Fast food has become synonymous with unhealthy meals in the minds of many Americans, but a new study has found full sit-down restaurants may be just as bad for you. The findings, published in the European Journal of Clinical Nutrition, may be used to serve as a warning for consumers that fine dining may be just as bad as grabbing a quick burger and fries at the drive-thru. Researchers from the University of Illinois crunched the numbers and found if you eat anywhere else other than your home, you may be eating an average of more than 200 calories.

"People who consume food at full-service restaurants are not aware of the calorie and nutrient content in the food served [and] are more likely to overeat and are less cautious about the extra calories they intake from the full-service restaurant," the study’s lead researcher Ruopeng An, a kinesiology professor at the University of Illinois, said in a press release.

An and his research team analyzed data from the National Health and Nutrition Examination Survey, which asked 18,098 adults 18 years and older questions about their dietary habits between the years 2003 and 2010. They discovered that not only is dining out at a full-service restaurant possibly just as bad as eating at a drive-thru, in some respects, it’s actually worse.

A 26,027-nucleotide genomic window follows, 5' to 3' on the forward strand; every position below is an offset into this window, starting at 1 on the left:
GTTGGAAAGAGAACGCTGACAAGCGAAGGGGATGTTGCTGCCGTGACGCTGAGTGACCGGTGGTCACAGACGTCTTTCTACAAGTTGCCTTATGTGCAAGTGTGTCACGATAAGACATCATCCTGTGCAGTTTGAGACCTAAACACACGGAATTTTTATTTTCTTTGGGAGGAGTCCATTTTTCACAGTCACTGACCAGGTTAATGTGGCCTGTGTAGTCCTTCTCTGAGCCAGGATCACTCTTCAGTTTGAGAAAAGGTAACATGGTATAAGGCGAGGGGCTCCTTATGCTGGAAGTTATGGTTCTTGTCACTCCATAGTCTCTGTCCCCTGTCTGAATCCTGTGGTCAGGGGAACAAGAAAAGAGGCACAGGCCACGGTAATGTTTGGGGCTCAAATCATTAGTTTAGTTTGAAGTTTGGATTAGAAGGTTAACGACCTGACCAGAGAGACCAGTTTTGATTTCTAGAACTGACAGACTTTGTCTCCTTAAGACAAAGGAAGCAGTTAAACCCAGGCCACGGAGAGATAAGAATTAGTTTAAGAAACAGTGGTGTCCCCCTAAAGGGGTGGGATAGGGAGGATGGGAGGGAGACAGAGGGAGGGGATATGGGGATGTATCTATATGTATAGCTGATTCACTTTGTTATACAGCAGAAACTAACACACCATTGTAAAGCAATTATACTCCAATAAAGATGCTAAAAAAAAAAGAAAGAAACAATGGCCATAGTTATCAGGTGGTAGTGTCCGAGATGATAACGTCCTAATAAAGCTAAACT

While full-service restaurants are most likely to provide their patrons with more nutrient-rich foods, including vitamins, potassium, and omega-3 fatty acids, they’re also more likely to serve up foods higher in cholesterol with more sodium per serving.

You’re also more likely to overeat when you’re comfortable dining in a restaurant with an ambient environment, as opposed to making a second trip through the drive-thru when you want more. There’s no atmosphere at the latter, nor is their accommodating service at the level of full-service restaurants with wait staff.

If you happen to dine out a lot, like most American adults who eat an average of 4.8 meals a week in a restaurant, there are ways to make healthy choices. Food scientists from the Cornell Food & Brand Lab created a “Restaurant Scorecard for Healthier Dining” to help patrons rate restaurants to provide feedback loop for managers to make improvements. Acquiring tools to make informed decisions is key to empowering healthier habits wherever you go — whether it’s at home, the grocery store, or eating out with friends.

Managers will be financially incentivized to make the changes customers want to keep the customer coming back. Changes that guide costumers to eat healthier can be profitable because a $10 shrimp salad costs more than a side of $6 onion rings. If customers use scorecards to improve their local restaurant’s quality of food, it can help make you healthier and in turn, themselves wealthier.

Source: An R. Fast-food and full-service restaurant consumption and daily energy and nutrient intakes in US adults. European Journal of Clinical Nutrition. 2015.